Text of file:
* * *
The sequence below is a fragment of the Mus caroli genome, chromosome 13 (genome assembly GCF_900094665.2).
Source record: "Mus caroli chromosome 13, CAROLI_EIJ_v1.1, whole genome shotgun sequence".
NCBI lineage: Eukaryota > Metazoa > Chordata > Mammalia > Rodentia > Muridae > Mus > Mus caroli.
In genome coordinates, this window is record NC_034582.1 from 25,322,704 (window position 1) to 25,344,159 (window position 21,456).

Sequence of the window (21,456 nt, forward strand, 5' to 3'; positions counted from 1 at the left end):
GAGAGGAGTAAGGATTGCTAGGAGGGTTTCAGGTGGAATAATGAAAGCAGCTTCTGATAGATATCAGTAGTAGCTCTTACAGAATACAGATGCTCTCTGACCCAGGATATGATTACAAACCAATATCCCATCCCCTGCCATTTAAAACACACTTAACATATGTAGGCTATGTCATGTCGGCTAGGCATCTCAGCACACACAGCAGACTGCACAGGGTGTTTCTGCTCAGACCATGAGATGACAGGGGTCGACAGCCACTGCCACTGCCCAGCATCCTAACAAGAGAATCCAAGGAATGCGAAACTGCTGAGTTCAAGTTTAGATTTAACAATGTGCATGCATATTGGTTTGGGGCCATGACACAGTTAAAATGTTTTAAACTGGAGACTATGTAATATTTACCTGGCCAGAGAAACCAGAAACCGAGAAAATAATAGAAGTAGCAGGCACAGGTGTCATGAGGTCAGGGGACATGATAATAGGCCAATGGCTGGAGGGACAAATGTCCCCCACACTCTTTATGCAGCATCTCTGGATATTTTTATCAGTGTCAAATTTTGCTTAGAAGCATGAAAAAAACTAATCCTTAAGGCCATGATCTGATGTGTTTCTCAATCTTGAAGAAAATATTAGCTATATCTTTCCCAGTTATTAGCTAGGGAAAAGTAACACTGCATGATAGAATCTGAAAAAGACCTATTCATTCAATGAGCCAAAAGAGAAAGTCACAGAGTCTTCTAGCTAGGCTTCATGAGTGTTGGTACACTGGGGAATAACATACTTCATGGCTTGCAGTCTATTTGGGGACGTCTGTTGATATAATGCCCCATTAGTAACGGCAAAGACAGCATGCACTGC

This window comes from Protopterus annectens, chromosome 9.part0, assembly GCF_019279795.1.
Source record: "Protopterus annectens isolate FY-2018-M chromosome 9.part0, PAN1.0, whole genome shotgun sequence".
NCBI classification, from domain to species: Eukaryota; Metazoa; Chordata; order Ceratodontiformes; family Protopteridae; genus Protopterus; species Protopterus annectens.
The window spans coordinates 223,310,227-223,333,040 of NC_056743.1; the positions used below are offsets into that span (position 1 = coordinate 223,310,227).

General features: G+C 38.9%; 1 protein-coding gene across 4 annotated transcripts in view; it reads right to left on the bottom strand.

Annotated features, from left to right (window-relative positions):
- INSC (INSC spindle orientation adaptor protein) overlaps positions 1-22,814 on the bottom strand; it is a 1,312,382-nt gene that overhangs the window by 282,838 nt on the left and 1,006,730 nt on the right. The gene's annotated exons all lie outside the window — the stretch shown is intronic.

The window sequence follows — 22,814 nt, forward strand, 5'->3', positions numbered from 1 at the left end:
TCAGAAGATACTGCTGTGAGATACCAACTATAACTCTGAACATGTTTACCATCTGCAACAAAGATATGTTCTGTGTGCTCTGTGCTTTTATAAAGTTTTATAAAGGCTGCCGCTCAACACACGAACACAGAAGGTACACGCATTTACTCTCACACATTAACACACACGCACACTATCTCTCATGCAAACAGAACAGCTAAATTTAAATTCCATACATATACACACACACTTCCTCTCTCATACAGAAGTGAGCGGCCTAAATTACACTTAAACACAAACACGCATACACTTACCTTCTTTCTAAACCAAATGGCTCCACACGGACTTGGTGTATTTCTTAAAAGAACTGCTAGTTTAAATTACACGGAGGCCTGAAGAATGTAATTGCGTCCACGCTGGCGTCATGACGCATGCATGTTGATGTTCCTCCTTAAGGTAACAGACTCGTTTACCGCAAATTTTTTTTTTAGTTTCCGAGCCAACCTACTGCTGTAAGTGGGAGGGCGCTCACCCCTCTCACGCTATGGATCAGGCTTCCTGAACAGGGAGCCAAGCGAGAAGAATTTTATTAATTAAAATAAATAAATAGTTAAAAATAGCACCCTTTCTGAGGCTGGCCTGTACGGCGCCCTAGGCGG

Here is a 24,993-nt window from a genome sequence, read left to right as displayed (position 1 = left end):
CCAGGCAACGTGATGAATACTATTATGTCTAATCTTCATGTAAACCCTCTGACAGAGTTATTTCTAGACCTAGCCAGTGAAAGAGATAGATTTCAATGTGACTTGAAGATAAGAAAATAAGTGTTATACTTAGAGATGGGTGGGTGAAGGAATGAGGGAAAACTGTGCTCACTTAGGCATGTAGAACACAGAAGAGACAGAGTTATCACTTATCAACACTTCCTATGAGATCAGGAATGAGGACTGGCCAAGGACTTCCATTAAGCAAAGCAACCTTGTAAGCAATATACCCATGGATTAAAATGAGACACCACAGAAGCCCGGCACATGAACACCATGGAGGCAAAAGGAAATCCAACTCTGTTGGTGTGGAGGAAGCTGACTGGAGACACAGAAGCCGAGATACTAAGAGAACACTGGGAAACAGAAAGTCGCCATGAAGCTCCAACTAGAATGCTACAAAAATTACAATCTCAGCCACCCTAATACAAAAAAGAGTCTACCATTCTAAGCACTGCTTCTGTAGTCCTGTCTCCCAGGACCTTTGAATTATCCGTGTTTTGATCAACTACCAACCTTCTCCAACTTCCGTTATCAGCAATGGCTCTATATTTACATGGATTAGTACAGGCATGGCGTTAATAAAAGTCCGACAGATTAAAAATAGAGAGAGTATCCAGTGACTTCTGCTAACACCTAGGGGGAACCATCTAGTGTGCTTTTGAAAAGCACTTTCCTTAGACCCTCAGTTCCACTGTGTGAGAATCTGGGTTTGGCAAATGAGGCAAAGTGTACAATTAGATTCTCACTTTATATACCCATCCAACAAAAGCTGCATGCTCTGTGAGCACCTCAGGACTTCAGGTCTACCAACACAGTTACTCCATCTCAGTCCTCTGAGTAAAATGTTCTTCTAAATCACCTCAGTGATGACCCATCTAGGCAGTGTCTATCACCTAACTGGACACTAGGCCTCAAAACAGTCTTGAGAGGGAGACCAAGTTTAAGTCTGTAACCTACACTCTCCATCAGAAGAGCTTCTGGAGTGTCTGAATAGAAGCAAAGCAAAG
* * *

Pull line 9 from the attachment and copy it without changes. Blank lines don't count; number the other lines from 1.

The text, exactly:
NCBI classification, from domain to species: Eukaryota; Metazoa; Chordata; order Ceratodontiformes; family Protopteridae; genus Protopterus; species Protopterus annectens.